Theoretical Background and research questions/hypothesis: Over the last 20 years there have been many efforts to improve consumer food-handling, from traditional education to national ad-campaigns and innovations to kitchen appliances. Despite these initiatives many consumers fail to adopt recommended behaviors. The purpose of this research was threefold: review information about consumer behavior and behavioral influences, evaluate the impact of education campaigns and interventions, and finally, develop a comprehensive, set of recommendations to guide future efforts to improve food safety education.
Methods: A systematic review of consumer food safety literature (N=243), published in the United States or similar countries since 2000 was completed. Peer-reviewed journals, reports and white papers were the main formats assessed, however other sources (news articles, presentations, websites) with relevant information were also included. The following topics are the main focus areas: consumer behavior (handling, storage, cleaning, cooking, hygiene); behavioral determinants (such as attitudes and knowledge.); microbial studies (contamination and foodborne illness in homes); education and interventions; risk communication strategies and health promotion theories; and audience characteristics.
Results: Consumers lack knowledge in several specific areas such as the correct temperatures to store and cook food and how to report foodborne illness. Some mistakenly believe certain unsafe practices are correct (i.e., washing raw meat). This is problematic, since individuals who think they handle food safely may ignore or not believe educational messages that are discordant with prior beliefs. Even among knowledgeable consumers recommended practices are frequently neglected. These findings suggest other factors (convenience, visual cues, social norms, perceived threat) have a stronger impact on behavior. Several interventions addressed the influence of these factors on behavior; however overall conclusions are unclear. Few studies measured long-term outcomes (some do not measure any outcomes); include a large, random sample; use validated research instruments; or apply adequate controls. Despite these limitations some evidence indicates a weak association between knowledge and behavior, which is made stronger when knowledge is combined with risk information. Most studies agree advice from a credible source, targeting a specific audience is more successful than depersonalized communication.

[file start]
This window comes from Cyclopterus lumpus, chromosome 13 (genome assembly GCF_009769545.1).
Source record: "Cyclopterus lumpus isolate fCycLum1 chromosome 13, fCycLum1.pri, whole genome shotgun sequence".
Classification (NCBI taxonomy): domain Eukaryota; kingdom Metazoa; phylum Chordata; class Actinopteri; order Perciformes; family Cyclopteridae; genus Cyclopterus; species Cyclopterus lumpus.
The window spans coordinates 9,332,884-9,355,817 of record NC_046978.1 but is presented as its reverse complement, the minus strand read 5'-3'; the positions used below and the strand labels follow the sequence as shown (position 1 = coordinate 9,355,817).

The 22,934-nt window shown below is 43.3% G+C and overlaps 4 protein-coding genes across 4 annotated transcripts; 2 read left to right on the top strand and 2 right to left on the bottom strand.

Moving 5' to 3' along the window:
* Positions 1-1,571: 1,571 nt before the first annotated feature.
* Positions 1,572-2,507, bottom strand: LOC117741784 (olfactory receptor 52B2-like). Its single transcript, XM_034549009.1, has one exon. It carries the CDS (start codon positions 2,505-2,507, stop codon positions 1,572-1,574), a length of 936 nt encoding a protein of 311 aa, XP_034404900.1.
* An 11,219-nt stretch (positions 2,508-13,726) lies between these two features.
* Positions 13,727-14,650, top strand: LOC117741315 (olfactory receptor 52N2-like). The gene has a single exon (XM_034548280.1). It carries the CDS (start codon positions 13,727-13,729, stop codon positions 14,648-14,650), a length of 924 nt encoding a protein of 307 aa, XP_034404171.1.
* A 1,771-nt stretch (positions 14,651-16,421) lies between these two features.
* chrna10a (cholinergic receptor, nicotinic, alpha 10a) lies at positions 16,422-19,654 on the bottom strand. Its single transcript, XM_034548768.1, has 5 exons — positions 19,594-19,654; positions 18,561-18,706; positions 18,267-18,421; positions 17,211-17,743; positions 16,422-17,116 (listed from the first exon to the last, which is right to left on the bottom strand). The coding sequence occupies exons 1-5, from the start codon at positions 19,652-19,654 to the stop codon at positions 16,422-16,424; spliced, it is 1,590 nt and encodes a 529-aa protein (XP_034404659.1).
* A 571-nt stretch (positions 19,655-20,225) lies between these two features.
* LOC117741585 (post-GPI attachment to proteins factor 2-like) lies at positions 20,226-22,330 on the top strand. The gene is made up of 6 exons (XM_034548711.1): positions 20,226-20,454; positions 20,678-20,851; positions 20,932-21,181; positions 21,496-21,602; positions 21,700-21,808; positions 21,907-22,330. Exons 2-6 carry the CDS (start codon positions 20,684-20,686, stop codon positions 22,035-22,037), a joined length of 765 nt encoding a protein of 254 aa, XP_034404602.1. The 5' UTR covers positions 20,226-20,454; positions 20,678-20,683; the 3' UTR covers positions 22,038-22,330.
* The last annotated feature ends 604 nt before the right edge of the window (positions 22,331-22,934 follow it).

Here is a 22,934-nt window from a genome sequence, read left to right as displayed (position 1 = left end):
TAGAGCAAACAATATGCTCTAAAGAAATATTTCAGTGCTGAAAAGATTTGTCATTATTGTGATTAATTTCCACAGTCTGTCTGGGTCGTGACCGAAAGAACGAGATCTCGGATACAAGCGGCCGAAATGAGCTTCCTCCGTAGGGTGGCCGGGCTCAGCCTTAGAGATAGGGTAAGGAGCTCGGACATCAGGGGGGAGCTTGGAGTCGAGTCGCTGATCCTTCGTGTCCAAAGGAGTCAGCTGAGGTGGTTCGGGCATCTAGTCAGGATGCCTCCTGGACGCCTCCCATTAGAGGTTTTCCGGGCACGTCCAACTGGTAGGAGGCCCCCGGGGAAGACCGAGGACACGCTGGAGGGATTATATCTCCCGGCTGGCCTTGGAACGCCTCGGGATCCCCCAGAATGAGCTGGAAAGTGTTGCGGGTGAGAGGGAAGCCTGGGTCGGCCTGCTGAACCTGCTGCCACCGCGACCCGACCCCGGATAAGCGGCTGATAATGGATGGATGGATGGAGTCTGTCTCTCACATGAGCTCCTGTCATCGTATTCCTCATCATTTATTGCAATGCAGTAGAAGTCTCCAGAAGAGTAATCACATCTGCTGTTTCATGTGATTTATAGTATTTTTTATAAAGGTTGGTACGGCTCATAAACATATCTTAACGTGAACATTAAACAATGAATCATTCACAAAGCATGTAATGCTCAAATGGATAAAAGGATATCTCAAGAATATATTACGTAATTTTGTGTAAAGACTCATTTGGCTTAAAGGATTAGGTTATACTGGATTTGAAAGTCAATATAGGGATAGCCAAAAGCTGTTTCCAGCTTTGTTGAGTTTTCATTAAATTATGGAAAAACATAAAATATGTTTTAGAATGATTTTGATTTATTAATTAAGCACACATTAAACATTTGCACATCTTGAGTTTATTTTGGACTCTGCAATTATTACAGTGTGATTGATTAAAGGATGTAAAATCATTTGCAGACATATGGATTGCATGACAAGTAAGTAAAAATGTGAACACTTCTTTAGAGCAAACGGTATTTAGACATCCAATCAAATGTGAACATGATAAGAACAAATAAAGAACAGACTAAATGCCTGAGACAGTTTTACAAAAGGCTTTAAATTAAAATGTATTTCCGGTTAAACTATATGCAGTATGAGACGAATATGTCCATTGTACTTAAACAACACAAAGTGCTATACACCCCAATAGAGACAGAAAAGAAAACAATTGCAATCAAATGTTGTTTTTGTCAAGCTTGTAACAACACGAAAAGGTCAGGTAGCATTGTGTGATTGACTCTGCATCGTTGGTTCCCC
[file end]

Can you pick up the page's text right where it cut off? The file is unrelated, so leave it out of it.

Conclusions: In order to increase safe food-handling, food safety messages must promote convenient behaviors and include credible, audience-specific risk information. Our review of the literature did not identify clear results that identify strong behavioral influences or best practices for communicating food risks. There is a continued need for novel education approaches that are also well-designed and rigorously evaluated.
Implications for research and/or practice: Education alone can only improve behavior to a certain extent. After 20 years of consumer food safety education we must evaluate whether traditional approaches continue to improve behavior. Considering the significant gaps identified by this review, there is a clear need for a new approach to address consumer food safety. Innovative technology, creative marketing, retail-level interventions and emotional appeals are only a few strategies that successfully improved other aspects of public-health (such as nutrition or tobacco avoidance). The recommendations and findings from this review provide detailed suggestions for educators, regulators, industry and researchers who want to improve consumer food-handling.